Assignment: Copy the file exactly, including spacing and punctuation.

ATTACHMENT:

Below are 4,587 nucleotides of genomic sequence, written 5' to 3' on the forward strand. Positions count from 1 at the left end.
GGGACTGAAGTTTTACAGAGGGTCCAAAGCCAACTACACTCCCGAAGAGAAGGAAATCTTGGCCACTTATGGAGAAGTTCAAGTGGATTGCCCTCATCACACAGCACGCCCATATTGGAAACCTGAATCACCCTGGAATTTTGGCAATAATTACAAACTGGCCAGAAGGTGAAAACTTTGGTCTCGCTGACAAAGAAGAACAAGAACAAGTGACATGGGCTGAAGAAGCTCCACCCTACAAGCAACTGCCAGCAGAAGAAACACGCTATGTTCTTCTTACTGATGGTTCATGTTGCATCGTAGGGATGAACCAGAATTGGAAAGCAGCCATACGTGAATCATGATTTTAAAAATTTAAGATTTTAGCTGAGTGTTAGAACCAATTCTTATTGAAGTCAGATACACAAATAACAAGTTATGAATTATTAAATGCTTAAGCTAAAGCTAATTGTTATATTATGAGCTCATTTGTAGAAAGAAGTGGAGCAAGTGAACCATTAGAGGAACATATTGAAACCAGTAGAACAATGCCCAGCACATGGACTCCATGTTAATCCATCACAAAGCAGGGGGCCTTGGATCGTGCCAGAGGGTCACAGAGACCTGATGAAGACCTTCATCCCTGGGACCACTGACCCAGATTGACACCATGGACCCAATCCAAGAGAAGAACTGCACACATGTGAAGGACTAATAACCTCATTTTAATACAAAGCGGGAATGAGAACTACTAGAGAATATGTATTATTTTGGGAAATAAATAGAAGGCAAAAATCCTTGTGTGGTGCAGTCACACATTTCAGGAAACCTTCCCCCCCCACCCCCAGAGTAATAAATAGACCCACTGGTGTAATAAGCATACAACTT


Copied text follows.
Below are 4,587 nucleotides of genomic sequence, written 5' to 3' on the forward strand. Positions count from 1 at the left end.
GGGACTGAAGTTTTACAGAGGGTCCAAAGCCAACTACACTCCCGAAGAGAAGGAAATCTTGGCCACTTATGGAGAAGTTCAAGTGGATTGCCCTCATCACACAGCACGCCCATATTGGAAACCTGAATCACCCTGGAATTTTGGCAATAATTACAAACTGGCCAGAAGGTGAAAACTTTGGTCTCGCTGACAAAGAAGAACAAGAACAAGTGACATGGGCTGAAGAAGCTCCACCCTACAAGCAACTGCCAGCAGAAGAAACACGCTATGTTCTTCTTACTGATGGTTCATGTTGCATCGTAGGGATGAACCAGAATTGGAAAGCAGCCATACGTGAATCATGATTTTAAAAATTTAAGATTTTAGCTGAGTGTTAGAACCAATTCTTATTGAAGTCAGATACACAAATAACAAGTTATGAATTATTAAATGCTTAAGCTAAAGCTAATTGTTATATTATGAGCTCATTTGTAGAAAGAAGTGGAGCAAGTGAACCATTAGAGGAACATATTGAAACCAGTAGAACAATGCCCAGCACATGGACTCCATGTTAATCCATCACAAAGCAGGGGGCCTTGGATCGTGCCAGAGGGTCACAGAGACCTGATGAAGACCTTCATCCCTGGGACCACTGACCCAGATTGACACCATGGACCCAATCCAAGAGAAGAACTGCACACATGTGAAGGACTAATAACCTCATTTTAATACAAAGCGGGAATGAGAACTACTAGAGAATATGTATTATTTTGGGAAATAAATAGAAGGCAAAAATCCTTGTGTGGTGCAGTCACACATTTCAGGAAACCTTCCCCCCCCACCCCCAGAGTAATAAATAGACCCACTGGTGTAATAAGCATACAACTT